Grape Varieties in Bordeaux

Red Bordeaux Grapes:

Red Bordeaux wine is almost always a blend. The main red grapes used are Cabernet Sauvignon, Merlot and Cabernet Franc.

Cabernet Sauvignon is perhaps the best-known grape, and is the main component of Left Bank wines, like Pauillac, Margaux and Pessac-Léognan. It has thick skins, which result in hefty tannins in the final wines, and shows ripe black fruit notes, such as blackcurrant, blackberry and plum, with additional details of licorice, tobacco, spice and minerals.

Merlot, the second most important variety in Bordeaux, brings fruitiness to the blends, displaying a mix of plum, blackberry, raspberry and cherry, as well as spice and aromatic notes like cinnamon and black tea. Merlot also has much more supple tannins than Cabernet Sauvignon. It makes up the majority of Right Bank blends, like Pomerol and St.-Emilion.

Cabernet Franc is Merlot's righthand grape in Right Bank blends, but can also be found in Left Bank blends, most often as a third wheel. Like Merlot, it also has relatively supple tannins and plush black and red fruit, but its signature herbal notes are what sets it apart.

Three other grape varieties are allowed in Bordeaux blends by appellation law, but have fallen out of favor in modern times and are not widely used. They are Petit VerdotMalbec, and Carmenère. While the first two are not completely uncommon, the latter is extremely rare in Bordeaux nowadays, but it has found a home in Chile.

White Bordeaux Grapes:

Yes, the Bordeaux region also makes white wines, and they are worth seeking out. Dry whites are typically a blend of Sauvignon BlancSémillon and, to a lesser extent, Muscadelle. Some winemakers make 100% Sauvignon Blancs, and every now and then, you'll find an example with Sauvignon Gris.

Sauvignon Blanc brings the high acidity to white blends, as well as the citrus and herbal notes—think lemon, lime, gooseberry and lemongrass. Sémillon rounds out the blend's sharp edges with its plush texture and fruit, like peach and apricot. Entre-Deux-Mers, Graves and the generic Bordeaux AOC are the most common appellations for dry white Bordeaux; Pessac-Léognan whites are the most reputable.

The same white grapes make up sweet wines blends, but these are left on the vine much longer and develop a type of noble rot called Botrytis cinerea. This fungus shrivels the berries, concentrating the juices and sugars. The most lauded dessert wines in the world come from Bordeaux, such as Sauternes and Barsac.

Bordeaux Wine Regions

As the most prestigious winegrowing region in France, Bordeaux puts a lot of weight on its various appellations, which each reflect their own terroir. Roughly, the area is divided along the river into the Left Bank and the Right Bank. Generally speaking, Left Bank reds rely on Cabernet Sauvignon first, then Merlot, then Cabernet Franc; Right Bank reds lead with Merlot, then Cabernet Franc, with very little Cabernet Sauvignon. Whites, dry and sweet, blend Sauvignon Blanc and Sémillon, with lesser proportions of Muscadelle. Here are the main subregions and AOCs you should know about.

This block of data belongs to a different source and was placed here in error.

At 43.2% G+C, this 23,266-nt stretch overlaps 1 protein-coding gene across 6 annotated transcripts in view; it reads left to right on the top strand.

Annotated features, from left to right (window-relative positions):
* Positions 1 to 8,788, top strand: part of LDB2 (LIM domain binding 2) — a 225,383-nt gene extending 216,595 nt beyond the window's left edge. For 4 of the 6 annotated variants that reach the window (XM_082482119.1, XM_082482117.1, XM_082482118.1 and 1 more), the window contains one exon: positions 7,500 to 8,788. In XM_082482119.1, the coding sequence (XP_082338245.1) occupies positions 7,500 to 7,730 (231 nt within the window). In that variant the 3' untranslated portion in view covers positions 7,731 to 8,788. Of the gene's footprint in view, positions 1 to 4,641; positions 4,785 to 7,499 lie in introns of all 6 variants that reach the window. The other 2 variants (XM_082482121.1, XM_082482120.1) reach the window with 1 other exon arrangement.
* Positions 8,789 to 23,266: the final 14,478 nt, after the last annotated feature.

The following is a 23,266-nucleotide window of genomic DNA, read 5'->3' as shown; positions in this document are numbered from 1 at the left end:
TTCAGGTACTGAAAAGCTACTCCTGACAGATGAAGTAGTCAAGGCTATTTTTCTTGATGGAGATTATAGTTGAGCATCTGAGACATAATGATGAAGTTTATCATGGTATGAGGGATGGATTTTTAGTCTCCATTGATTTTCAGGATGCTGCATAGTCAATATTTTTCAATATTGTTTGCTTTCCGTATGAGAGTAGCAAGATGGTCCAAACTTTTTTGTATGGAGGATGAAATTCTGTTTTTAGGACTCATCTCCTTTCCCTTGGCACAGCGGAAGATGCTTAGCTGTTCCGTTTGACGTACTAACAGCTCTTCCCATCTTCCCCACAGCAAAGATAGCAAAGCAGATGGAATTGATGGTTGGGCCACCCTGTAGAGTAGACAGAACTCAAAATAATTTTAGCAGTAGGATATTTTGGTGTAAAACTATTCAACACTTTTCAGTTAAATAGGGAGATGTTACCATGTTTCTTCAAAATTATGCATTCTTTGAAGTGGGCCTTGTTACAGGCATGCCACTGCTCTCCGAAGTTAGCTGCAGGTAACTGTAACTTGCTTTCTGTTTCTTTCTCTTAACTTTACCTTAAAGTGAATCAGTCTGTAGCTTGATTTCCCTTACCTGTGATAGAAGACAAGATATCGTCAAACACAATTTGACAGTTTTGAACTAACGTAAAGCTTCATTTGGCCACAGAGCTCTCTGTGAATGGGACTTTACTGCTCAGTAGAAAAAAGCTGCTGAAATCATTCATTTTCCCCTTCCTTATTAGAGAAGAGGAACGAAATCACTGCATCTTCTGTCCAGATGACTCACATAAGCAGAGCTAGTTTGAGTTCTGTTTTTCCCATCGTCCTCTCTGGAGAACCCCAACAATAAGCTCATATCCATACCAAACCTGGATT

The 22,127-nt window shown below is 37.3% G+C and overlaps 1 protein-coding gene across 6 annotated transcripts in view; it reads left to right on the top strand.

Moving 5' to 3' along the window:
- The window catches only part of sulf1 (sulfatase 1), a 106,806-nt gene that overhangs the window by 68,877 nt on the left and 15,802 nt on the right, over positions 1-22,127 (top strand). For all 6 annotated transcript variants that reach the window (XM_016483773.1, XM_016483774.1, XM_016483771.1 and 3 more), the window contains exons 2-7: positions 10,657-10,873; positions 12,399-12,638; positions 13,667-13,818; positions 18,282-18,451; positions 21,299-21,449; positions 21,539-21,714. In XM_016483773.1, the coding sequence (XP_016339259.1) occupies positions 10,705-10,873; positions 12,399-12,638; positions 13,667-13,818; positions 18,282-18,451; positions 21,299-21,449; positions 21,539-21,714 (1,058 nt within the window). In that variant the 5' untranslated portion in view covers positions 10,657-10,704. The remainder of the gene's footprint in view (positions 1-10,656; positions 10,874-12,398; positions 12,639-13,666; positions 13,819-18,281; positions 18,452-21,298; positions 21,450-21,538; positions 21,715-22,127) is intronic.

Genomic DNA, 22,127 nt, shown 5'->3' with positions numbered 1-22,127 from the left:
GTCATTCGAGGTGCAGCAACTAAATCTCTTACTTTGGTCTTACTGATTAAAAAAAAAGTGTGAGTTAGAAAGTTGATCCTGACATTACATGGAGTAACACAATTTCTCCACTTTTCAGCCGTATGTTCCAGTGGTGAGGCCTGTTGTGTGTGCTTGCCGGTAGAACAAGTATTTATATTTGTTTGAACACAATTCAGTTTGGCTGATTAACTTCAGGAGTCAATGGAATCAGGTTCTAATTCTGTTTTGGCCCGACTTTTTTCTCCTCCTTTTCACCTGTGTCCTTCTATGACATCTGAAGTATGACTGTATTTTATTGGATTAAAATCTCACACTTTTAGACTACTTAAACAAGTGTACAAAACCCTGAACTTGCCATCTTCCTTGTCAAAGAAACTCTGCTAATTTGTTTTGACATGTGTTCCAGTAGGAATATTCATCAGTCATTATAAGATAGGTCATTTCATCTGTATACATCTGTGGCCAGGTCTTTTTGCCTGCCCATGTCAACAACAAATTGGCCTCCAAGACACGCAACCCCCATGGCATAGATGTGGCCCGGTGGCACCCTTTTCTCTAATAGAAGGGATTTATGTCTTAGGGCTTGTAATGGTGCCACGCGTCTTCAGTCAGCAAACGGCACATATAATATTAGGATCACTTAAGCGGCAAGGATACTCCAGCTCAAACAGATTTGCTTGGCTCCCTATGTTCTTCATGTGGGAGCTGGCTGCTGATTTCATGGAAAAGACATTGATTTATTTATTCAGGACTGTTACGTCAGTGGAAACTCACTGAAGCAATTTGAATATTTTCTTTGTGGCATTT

Left Bank Bordeaux

Médoc:

This part of the Left Bank is the cream of the crop of Bordeaux wine and counts four renowned appellations, all producing red wines, where the large majority of the classified crus are located.

Starting in the north, St.-Estèphe has five classified growths. The AOC has the Médoc's signature gravel soils close to the Gironde estuary, where Cabernet Sauvignon thrives, and more clay farther inland, where Merlot does best. St.-Estèphe wines tend to be a little more austere and less approachable in their youth than the rest of the top Médoc reds.

Moving south, we have Pauillac, which is by far the most esteemed appellation in all of Bordeaux. This is where three of the five first growths are located: Châteaux Lafite Rothschild, Latour and Mouton-Rothschild. Pauillac has 18 total classified growths. The appellation has a mix of gravel and sandy soils. These red wines are very ageworthy and show ripe blackcurrant flavors and pronounced minerality.

Then we have St.-Julien, which has 11 classified growths. The appellation has diverse soils, from gravel to sand to clay, and makes red wines that are just as ageworthy and structured as Pauillac, but tend to be a little more refined and approachable.

The farthest south, Margaux has 21 classified growths and one first growth, Château Margaux. Its soils are a mix of gravel and sand, with very little clay compared to its Médoc counterparts. This results in elegant wines with more finesse and fragrant aromas and flavors.